Service of Process

Important! The information here is general and may not apply to your case.

What Is Service?

 The law says that when you sue a person, partnership, corporation, or the government, you must give formal notice to the other side that you have started the legal process. In the same way, when you are already involved in a case and file papers with the court, you are required to give the other side notice of the paperwork you have filed. The legal way to give formal notice is to have the other side “served” with a copy of the paperwork that you have filed with the court. This is called “service of process.”

"Service of process" means that the other side must get copies of any paper you file with the court.  In “service of process” a third person (NOT you) is the one who actually delivers the paperwork to the other side.  The person who does this is called the “server” or “process server.”

Until the other side has been properly "served," the judge cannot make any permanent orders or judgments.

You can read about the specific rules regarding service at:

Process Servers

The “server” or “process server” can be: 

  • A friend or relative;
  • A coworker;
  • A county sheriff or marshal;
  • A professional process server; or 
  • Anyone over 18 who is NOT part of the case.

In all cases, the “server” or “process server” MUST: 

  • Be 18 years old or older;
  • Not be a party to the case;
  • Serve the paperwork on the other side in the time require;
  • Fill out a proof of service form that tells the court whom they served, when, where, and how; and 
  • Return the proof of service to you so you can file it with the court.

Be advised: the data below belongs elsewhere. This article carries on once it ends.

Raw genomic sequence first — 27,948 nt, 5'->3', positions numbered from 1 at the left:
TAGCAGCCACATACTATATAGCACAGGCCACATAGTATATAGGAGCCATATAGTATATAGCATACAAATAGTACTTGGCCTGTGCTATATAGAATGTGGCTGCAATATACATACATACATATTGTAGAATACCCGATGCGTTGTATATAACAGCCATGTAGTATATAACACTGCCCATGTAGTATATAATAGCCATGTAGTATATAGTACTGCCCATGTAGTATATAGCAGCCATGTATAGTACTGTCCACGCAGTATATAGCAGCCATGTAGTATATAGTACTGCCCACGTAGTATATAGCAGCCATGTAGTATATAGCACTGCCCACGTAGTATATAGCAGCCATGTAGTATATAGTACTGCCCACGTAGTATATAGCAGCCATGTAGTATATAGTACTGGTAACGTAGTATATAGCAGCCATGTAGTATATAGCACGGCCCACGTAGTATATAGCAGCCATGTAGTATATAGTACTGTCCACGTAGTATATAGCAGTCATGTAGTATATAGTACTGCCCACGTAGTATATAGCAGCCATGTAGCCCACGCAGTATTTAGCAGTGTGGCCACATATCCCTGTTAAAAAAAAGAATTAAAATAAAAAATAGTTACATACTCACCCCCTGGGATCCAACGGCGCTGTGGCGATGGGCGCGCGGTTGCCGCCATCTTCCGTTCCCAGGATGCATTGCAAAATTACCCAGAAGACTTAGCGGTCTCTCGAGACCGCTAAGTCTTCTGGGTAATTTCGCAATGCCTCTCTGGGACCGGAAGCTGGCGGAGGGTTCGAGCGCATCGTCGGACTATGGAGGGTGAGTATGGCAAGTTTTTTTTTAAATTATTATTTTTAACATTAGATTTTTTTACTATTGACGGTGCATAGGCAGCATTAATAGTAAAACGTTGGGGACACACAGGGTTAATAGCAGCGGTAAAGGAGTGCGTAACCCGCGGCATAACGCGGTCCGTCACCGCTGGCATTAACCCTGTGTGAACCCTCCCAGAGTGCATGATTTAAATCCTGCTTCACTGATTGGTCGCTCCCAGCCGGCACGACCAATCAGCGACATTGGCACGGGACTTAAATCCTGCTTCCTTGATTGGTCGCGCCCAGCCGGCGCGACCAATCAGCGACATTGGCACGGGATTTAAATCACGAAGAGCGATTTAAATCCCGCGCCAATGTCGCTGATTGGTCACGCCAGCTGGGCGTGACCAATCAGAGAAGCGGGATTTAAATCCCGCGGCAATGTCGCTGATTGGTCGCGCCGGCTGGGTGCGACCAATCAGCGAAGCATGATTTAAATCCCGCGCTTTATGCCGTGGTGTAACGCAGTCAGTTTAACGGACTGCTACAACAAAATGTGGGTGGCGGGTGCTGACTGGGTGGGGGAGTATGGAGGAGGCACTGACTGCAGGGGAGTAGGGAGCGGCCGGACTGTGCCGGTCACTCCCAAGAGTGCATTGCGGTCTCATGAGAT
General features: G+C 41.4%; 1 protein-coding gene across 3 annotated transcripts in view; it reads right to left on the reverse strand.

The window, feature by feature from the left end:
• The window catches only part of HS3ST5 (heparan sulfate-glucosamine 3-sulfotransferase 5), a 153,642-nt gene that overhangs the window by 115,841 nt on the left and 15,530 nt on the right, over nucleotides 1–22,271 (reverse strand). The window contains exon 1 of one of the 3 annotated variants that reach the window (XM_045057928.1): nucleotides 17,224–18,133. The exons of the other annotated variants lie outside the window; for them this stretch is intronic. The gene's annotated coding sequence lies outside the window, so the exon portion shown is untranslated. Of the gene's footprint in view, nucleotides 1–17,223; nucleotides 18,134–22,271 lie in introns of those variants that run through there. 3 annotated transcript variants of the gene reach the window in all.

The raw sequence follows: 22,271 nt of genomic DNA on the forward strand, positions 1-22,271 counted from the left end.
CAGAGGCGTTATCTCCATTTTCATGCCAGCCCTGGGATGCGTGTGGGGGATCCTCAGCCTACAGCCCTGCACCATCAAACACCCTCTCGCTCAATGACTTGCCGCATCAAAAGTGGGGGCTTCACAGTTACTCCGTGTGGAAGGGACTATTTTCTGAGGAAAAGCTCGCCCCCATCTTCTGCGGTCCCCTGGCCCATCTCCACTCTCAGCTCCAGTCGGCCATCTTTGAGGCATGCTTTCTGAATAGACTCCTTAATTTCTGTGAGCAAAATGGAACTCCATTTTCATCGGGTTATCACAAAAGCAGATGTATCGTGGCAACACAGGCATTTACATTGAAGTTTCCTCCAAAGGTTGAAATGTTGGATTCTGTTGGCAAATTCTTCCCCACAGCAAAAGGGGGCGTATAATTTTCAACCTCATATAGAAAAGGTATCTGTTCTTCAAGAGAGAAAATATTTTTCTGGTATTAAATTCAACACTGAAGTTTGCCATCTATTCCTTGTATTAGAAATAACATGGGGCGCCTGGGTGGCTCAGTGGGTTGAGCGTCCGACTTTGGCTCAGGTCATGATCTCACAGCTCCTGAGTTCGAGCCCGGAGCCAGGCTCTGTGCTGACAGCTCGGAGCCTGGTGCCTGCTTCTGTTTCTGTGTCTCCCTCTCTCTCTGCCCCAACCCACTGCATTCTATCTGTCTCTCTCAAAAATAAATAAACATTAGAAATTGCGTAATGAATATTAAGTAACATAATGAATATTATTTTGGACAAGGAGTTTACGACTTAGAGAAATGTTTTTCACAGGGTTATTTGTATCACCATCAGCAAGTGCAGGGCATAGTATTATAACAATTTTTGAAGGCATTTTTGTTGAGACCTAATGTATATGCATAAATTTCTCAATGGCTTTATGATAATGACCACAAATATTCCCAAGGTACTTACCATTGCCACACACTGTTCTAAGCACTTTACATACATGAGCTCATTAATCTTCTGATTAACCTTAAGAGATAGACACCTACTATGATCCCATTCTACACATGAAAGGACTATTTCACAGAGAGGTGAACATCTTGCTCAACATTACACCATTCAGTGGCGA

Remember, it is very important that you, if you are the plaintiff/petitioner or defendant/respondent, do NOT serve your own papers.

Note: If you hire a process server, give them a photo of the person they have to serve (if you have one) and a list of times and places when it will be easy to find that person. Look for a process server who is close to where the other side lives or works. Fees are often based on how far the server has to travel. So this will save you money. 

Types of service

There are several ways to serve papers. The information here about the types of service is general. Not all of them are allowed in all cases, or at all stages of a case. So, for your type of case, only some of these types of service may be allowed.   The individual sections on this Online Self-Help Center will tell you what types of service are allowed in your case. 

Service can be complicated and it is VERY important. If it is not done right, you will not be able to move forward with your case.  If you are not sure how you must serve your paperwork, ask your court’s self-help center, family law facilitator or small claims legal advisor, or or talk to a lawyer. Click for help finding a lawyer.